Farmworker Overtime Bill Awaits California Governor’s Approval

Pending law would give California farmworkers daily overtime pay after eight hours

Lisa Nagele-Piazza, J.D., SHRM-SCP By Lisa Nagele-Piazza, J.D., SHRM-SCP September 7, 2016
Farmworker Overtime Bill Awaits California Governor’s Approval
(Editor's Note: Brown signed A.B. 1066 on Sept. 12.) California lawmakers recently sent a bill to Gov. Jerry Brown's desk that would lift the state's overtime exceptions for farmworkers. If enacted, A.B. 1066 "would require employers to pay agricultural workers overtime over a four-year phase-in process," explained Kristina Launey, an attorney with Seyfarth Shaw in Sacramento, Calif.

"It's a rather controversial bill," she said. "The United Farm Workers sponsored the bill, while a coalition of agricultural employers and others oppose it." 

The author of the bill, Assembly Member Lorena Gonzalez (D-San Diego), said it's the right thing to do. "The whole world eats the food provided by California farmworkers, yet we don't guarantee fair overtime pay for the backbreaking manual labor they put in to keep us fed," she said in an Aug. 29 statement.

The coalition of employers, however, argued that the bill would drive up costs for farmers in the state and result in fewer scheduled hours for workers. The employers "also argue that the bill would severely impede their ability to be flexible in scheduling workers," Launey noted.

Overtime Threshold

Historically, both state and federal wage and hour laws have excluded farmworkers from overtime protections, said Douglas Farmer, an attorney with Ogletree Deakins in San Francisco.

Some farmers argue that more flexibility is needed in agriculture than in other industries "due to the seasonality of agricultural production and the effects of uncontrollable weather," Launey mentioned.

California currently has a modified rule for farmworkers, which provides overtime pay for hours worked beyond 10 in a day or 60 in a workweek.

Farmworkers in the state must also receive time-and-a-half for the first eight hours worked on the seventh consecutive day and double time thereafter.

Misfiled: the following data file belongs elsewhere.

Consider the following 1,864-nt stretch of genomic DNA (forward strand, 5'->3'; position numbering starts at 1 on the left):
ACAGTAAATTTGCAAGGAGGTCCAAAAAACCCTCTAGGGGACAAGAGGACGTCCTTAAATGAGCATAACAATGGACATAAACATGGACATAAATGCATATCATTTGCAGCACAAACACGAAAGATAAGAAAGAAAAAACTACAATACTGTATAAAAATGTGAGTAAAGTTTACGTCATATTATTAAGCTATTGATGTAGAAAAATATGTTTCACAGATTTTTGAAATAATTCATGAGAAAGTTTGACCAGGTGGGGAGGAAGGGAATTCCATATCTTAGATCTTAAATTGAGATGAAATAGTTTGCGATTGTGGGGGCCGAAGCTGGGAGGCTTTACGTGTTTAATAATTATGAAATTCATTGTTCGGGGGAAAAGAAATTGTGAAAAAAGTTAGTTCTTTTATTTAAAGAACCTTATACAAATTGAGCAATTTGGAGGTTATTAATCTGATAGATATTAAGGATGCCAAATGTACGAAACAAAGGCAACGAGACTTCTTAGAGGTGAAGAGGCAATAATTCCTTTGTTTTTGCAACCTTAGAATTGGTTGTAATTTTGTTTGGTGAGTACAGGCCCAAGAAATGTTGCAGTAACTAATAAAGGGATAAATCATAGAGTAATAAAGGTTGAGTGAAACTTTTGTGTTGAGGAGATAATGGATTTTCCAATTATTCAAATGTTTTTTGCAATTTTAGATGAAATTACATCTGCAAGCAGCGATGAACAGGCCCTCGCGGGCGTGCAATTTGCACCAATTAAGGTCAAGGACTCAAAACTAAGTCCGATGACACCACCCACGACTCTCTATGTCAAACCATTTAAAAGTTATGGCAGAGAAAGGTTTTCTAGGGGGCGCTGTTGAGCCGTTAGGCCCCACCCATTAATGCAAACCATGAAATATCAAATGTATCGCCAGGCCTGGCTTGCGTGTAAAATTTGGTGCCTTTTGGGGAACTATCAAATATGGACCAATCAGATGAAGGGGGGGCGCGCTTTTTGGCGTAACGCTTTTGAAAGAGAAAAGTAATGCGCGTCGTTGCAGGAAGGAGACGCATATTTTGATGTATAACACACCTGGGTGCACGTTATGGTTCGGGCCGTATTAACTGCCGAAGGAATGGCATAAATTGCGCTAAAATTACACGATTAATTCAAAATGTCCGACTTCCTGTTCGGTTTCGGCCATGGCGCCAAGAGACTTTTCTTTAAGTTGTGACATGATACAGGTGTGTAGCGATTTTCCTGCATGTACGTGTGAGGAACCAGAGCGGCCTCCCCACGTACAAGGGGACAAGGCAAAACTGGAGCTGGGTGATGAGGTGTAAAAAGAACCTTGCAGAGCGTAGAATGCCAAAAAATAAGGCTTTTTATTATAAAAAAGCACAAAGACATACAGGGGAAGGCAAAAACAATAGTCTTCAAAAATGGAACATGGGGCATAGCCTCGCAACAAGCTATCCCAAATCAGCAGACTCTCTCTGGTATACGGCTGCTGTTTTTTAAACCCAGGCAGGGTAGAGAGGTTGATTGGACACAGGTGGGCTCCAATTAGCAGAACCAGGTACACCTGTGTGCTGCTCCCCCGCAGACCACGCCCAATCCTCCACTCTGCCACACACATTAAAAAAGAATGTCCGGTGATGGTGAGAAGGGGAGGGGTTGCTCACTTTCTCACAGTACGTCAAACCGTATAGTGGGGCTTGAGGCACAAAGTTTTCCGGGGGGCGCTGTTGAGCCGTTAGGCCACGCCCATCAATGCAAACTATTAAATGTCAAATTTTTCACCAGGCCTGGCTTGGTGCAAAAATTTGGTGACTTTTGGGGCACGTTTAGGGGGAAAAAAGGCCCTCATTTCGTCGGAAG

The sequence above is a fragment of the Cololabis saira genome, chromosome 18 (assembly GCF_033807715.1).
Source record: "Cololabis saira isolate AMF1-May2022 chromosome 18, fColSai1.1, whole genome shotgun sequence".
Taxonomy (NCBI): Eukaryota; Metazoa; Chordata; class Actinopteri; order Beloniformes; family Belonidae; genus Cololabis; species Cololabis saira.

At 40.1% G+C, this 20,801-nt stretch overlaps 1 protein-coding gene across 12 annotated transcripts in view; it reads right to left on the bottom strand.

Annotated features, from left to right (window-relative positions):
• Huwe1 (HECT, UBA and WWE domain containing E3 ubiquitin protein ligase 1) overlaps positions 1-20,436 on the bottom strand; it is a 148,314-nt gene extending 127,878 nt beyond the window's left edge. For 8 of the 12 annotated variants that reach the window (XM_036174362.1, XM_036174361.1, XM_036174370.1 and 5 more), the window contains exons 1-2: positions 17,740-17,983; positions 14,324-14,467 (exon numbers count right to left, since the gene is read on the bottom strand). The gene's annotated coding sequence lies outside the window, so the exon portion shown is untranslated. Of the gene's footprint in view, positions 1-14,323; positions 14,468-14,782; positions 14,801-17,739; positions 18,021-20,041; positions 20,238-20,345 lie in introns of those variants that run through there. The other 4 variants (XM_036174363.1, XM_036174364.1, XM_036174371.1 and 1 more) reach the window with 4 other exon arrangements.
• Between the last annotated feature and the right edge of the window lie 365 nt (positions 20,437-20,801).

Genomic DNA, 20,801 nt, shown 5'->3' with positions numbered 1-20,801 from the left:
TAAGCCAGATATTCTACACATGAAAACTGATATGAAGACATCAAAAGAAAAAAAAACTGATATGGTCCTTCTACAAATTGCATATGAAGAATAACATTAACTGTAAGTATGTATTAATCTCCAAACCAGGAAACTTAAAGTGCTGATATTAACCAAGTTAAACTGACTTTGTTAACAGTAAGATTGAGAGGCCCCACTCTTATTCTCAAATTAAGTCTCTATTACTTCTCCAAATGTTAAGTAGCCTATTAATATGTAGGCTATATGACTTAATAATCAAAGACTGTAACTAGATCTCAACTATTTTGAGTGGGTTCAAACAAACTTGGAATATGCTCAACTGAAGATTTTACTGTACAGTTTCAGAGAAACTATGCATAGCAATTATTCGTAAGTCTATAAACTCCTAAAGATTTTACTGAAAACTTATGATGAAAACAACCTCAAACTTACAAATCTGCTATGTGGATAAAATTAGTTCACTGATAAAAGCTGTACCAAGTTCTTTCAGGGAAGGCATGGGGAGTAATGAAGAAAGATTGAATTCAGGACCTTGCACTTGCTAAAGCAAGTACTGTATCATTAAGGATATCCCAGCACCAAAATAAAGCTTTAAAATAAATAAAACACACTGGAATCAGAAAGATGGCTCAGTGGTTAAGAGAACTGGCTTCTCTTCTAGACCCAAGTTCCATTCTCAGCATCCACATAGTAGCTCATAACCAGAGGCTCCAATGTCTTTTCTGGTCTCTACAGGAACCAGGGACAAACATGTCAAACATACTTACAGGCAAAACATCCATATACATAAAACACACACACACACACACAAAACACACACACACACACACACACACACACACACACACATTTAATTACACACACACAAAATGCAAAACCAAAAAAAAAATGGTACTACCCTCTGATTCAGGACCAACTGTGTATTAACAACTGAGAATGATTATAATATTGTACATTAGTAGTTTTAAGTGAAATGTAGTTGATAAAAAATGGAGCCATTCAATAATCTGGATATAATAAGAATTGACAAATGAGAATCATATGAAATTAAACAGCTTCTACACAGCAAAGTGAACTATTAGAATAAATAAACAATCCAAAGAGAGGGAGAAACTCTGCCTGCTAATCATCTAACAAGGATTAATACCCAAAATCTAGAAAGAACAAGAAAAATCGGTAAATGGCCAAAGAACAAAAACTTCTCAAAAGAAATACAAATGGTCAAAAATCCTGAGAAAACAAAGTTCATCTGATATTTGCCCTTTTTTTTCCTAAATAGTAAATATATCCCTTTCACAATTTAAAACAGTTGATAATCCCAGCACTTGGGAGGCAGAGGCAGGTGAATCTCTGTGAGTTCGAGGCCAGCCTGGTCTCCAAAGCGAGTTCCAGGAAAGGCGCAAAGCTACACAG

A.B. 1066 would align agricultural employees with other workers in the state by providing time-and-a-half pay for hours worked in excess of eight in a day and 40 in a workweek.

The provisions would be implemented in phases over a four-year period as follows:


Daily overtime begins after:

Weekly overtime begins after:


9.5 hours

55 hours


9 hours

50 hours


8.5 hours

45 hours


8 hours

40 hour


Under the pending law, employers would also have to pay double time to employees who work more than 12 hours in a day starting in 2022.

Businesses with fewer than 25 employees will have an additional three years to comply.

"The bill would also delete an exemption for agricultural workers from the entire chapter of the [California] Labor Code relating to working hours," Launey noted, "such that all other provisions in existing law regarding compensation for overtime work would apply to agricultural workers beginning Jan. 1, 2017."

Increased Costs

Employers that oppose the bill "say it will raise costs for farmers and hurt workers," Launey said. They argue that because of those costs "farmers will be forced to limit their current workers' hours and hire additional workers when it becomes busy."

There's already a perceived labor shortage in agriculture because it's difficult to find people willing to do the hard work, Farmer said. This law could put further pressure on the California labor market.

To contain the additional costs, employers may have to get creative through their use of other options under the California Labor Code.

Farmer said employers might want to adopt alternative workweek policies like employers in other industries have been using.

If certain conditions are met, California employers may establish a regularly scheduled alternative workweek that makes it permissible for employees to work more than eight hours in a day without receiving overtime pay.

For example, employees in the state can agree to regularly work four 10-hour days in a workweek without receiving overtime compensation.

Agricultural employers will probably want to adopt this type of alternative workweek arrangement if the bill goes into effect, Farmer said.

The pending law could also create short-term administrative issues for employers.

"If the bill is enacted, agricultural employers will need to scramble to prepare payroll systems and practices, as well as policies and procedures for scheduling employees, for the immediate changes that would go into effect in January 2017," Launey added.



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